News - Transportation Electrification

Are you a Duke University alum with plans (or potential plans) to attend Climate Week NYC (September 22-29) or the UNFCCC’s Conference of Parties (COP29) in Baku, Azerbaijan (November 11-22)? Duke University experts will again take part in these important convenings alongside climate thought leaders and decision-makers from across the world—and we are eager to connect with Duke alumni who will also be joining.

A new Nicholas Institute report, co-authored by Duke University graduate student Nicholas Sommer and Nicholas Institute expert Trey Gowdy, analyzes growth patterns of electric vehicle charging infrastructure in a dozen Southeastern states during 2023.

The National Association of State Energy Officials, The American Association of State Highway and Transportation Officials, and the Nicholas Institute recently released a report reviewing Southeast transportation electrification workforce development training programs. In this webinar, Nicholas Institute research lead Trey Gowdy presented the major findings.

Supporting electric vehicle manufacturing, repair and infrastructure is increasingly important as EVs make up an ever-greater percentage of on-road vehicles. Nicholas Institute research lead Trey Gowdy, in collaboration with the National Association of State Energy Officials and the American Association of State Highway and Transportation Officials, wrote a new report that provides an essential inventory of workforce development and training programs directly related to transportation electrification in the Southeast.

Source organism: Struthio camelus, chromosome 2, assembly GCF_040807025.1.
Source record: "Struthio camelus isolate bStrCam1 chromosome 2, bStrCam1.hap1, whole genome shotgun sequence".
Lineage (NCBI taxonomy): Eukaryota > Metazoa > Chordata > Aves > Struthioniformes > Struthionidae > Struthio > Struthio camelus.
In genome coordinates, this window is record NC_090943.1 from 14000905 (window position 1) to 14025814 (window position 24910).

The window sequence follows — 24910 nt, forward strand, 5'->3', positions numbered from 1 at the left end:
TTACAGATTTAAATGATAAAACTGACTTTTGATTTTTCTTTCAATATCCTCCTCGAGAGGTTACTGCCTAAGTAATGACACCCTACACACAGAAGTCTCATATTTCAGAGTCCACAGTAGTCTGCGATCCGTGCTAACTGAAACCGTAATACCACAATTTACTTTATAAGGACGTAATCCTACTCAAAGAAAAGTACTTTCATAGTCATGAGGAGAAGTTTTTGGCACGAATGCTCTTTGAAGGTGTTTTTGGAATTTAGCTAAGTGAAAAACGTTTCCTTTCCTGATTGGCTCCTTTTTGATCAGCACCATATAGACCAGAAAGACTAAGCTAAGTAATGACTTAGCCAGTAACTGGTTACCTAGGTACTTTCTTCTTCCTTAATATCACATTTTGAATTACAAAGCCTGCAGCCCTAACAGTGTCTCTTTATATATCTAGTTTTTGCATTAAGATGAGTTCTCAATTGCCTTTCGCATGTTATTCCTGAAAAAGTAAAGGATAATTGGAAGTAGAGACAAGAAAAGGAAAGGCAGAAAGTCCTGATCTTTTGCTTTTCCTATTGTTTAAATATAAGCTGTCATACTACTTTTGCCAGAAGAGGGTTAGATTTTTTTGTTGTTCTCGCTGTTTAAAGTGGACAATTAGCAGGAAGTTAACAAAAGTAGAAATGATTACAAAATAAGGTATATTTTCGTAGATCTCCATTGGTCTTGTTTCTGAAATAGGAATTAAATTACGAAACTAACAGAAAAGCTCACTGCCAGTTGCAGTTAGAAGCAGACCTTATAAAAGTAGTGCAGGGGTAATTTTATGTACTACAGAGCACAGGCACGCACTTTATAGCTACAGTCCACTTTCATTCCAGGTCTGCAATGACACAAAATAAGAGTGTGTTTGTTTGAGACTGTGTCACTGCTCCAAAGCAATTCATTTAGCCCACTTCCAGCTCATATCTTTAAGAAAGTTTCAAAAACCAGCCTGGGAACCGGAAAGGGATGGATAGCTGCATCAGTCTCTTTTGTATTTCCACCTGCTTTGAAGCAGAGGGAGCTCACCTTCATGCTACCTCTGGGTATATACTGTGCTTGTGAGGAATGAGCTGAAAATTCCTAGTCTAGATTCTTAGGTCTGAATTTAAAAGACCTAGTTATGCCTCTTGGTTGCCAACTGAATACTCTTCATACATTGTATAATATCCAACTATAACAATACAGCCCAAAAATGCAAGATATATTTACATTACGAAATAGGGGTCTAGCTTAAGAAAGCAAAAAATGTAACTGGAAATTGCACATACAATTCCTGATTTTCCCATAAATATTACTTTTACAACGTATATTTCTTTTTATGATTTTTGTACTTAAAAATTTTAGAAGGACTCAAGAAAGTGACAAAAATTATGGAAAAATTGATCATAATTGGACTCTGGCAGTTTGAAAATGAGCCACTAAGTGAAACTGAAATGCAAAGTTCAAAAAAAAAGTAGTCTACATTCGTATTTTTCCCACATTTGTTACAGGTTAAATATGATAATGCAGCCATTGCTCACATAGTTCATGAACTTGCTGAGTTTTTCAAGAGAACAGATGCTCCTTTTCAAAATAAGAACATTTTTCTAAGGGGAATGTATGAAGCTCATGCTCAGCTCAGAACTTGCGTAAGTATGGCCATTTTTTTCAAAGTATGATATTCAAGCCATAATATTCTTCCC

The Southeast Electric Transportation Regional Initiative (SETRI), which is co-facilitated by Duke's Nicholas Institute and the Georgia Tech Strategic Energy Institute, was named one of three finalists in the Transportation category of the 2023 Cleantech Innovation Awards. The Research Triangle Cleantech Cluster will announce the winners during a ceremony on Nov. 16.

The new Office of Climate and Sustainability brings together several of Duke University's climate, energy, and environmental assets—including the Nicholas Institute—to help advance the mission of the Duke Climate Commitment.

China recently unearthed a rare ore that could further boost its electric vehicle sector, reports NewsweekJackson Ewing, director of energy and climate policy at the Nicholas Institute, told the magazine that China dominates the supply and refinement of raw materials necessary for EV batteries.

As the electric vehicle (EV) market expands in the United States, the public and private sectors are rapidly investing in charging infrastructure to keep those vehicles on the road. One model identifies the need for 26 million to 35 million publicly accessible charging ports by 2030.

China currently dominates global supply chains for metals and minerals needed for electric vehicle batteries, solar panels, and more clean energy technology. By pursuing next-generation technologies, the United States could "alter what materials are the most important" for the clean energy transition, helping to narrow the gap with China, Jackson Ewing, director of energy and climate policy at the Nicholas Institute, told Newsweek.

A new online portal hosted by the Southeast Electric Transportation Regional Initiative highlights active funding sources, comment solicitations, research opportunities, events and other timely information related to transportation electrification in the Southeast.